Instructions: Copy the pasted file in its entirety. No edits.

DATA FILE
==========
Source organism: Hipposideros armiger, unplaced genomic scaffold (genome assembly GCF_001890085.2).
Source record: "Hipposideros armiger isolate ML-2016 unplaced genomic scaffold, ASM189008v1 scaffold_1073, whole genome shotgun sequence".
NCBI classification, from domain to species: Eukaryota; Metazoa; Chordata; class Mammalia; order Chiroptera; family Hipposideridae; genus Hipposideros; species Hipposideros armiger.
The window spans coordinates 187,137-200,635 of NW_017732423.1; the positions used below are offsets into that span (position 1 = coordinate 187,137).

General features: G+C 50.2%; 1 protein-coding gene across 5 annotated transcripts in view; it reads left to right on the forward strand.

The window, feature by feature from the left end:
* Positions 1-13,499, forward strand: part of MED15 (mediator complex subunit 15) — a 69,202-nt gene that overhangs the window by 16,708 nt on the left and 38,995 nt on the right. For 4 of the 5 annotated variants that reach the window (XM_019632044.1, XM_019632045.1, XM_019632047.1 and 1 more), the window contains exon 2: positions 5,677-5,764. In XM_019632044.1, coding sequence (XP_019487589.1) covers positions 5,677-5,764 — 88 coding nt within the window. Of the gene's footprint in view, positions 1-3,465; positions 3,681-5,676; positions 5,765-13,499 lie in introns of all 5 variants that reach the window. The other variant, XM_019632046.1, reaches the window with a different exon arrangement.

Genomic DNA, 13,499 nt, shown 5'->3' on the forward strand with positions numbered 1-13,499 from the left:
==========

Source organism: Hipposideros armiger, unplaced genomic scaffold (genome assembly GCF_001890085.2).
Source record: "Hipposideros armiger isolate ML-2016 unplaced genomic scaffold, ASM189008v1 scaffold_1073, whole genome shotgun sequence".
NCBI classification, from domain to species: Eukaryota; Metazoa; Chordata; class Mammalia; order Chiroptera; family Hipposideridae; genus Hipposideros; species Hipposideros armiger.
The window spans coordinates 187,137-200,635 of NW_017732423.1; the positions used below are offsets into that span (position 1 = coordinate 187,137).

General features: G+C 50.2%; 1 protein-coding gene across 5 annotated transcripts in view; it reads left to right on the forward strand.

The window, feature by feature from the left end:
* Positions 1-13,499, forward strand: part of MED15 (mediator complex subunit 15) — a 69,202-nt gene that overhangs the window by 16,708 nt on the left and 38,995 nt on the right. For 4 of the 5 annotated variants that reach the window (XM_019632044.1, XM_019632045.1, XM_019632047.1 and 1 more), the window contains exon 2: positions 5,677-5,764. In XM_019632044.1, coding sequence (XP_019487589.1) covers positions 5,677-5,764 — 88 coding nt within the window. Of the gene's footprint in view, positions 1-3,465; positions 3,681-5,676; positions 5,765-13,499 lie in introns of all 5 variants that reach the window. The other variant, XM_019632046.1, reaches the window with a different exon arrangement.

Genomic DNA, 13,499 nt, shown 5'->3' on the forward strand with positions numbered 1-13,499 from the left: